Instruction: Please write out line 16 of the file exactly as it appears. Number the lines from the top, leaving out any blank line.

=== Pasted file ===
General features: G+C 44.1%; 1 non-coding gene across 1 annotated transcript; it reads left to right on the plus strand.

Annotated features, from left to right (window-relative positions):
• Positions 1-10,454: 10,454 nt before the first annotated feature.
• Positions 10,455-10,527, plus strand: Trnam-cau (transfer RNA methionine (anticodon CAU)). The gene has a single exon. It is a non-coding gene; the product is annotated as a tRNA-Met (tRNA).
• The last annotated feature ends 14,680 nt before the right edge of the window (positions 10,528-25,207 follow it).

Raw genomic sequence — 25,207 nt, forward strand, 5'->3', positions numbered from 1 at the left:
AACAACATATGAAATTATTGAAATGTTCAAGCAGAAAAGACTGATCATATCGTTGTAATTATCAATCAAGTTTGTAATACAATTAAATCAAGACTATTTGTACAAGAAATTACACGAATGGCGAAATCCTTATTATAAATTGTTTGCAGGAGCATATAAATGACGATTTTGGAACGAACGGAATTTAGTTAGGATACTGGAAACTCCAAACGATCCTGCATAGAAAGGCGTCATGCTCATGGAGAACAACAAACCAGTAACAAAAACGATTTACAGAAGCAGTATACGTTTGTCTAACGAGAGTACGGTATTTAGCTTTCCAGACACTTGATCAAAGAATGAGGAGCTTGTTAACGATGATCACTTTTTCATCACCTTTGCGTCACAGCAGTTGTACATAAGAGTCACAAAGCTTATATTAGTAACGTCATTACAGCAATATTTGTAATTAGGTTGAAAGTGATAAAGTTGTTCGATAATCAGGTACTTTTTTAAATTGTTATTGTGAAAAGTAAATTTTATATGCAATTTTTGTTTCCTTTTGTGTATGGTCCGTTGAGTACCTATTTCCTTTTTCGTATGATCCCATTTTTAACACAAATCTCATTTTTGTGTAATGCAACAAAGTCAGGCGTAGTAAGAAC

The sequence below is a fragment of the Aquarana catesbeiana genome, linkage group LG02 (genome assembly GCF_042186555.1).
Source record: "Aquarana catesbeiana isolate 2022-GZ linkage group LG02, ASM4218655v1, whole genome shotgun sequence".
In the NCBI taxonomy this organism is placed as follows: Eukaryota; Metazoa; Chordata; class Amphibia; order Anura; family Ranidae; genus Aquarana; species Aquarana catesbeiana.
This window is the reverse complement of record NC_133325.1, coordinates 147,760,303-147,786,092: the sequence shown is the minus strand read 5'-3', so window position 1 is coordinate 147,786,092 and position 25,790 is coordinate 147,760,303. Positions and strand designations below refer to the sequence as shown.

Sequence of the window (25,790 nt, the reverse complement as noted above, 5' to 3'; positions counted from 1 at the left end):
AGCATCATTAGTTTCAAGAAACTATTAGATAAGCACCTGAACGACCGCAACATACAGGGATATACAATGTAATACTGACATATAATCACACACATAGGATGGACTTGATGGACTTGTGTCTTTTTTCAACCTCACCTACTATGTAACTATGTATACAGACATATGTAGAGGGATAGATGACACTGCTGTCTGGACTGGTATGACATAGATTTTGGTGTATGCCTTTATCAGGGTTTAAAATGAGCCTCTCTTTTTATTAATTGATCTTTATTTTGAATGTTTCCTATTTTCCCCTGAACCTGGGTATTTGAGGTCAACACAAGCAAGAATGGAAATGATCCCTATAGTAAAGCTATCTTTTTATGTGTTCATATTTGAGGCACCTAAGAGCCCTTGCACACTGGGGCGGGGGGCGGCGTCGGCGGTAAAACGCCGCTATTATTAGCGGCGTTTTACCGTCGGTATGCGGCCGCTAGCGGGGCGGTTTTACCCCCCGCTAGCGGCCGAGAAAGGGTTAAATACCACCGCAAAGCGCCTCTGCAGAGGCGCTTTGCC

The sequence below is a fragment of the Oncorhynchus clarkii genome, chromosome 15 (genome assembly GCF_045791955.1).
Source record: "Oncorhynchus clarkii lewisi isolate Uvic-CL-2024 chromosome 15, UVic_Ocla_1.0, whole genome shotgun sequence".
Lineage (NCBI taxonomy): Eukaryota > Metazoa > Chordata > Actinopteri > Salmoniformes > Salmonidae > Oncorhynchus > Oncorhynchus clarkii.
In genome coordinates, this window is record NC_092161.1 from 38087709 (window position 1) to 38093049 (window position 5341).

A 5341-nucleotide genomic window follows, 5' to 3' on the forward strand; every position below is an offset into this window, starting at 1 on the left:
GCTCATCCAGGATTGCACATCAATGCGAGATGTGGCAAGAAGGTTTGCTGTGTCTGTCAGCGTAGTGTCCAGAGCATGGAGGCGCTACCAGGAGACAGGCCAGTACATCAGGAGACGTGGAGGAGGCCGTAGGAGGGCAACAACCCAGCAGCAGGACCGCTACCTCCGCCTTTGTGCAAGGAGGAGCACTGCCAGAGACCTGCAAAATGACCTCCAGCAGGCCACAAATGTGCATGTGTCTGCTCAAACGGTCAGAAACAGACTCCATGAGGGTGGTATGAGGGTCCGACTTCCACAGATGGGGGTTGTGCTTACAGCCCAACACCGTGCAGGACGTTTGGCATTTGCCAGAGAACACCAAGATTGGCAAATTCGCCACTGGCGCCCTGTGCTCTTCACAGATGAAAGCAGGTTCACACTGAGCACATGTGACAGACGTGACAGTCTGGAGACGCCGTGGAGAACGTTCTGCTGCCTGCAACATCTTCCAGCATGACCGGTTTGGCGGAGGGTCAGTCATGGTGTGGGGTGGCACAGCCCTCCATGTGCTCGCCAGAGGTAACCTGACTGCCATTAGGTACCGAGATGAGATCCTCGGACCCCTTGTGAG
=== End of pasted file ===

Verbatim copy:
Lineage (NCBI taxonomy): Eukaryota > Metazoa > Chordata > Actinopteri > Salmoniformes > Salmonidae > Oncorhynchus > Oncorhynchus clarkii.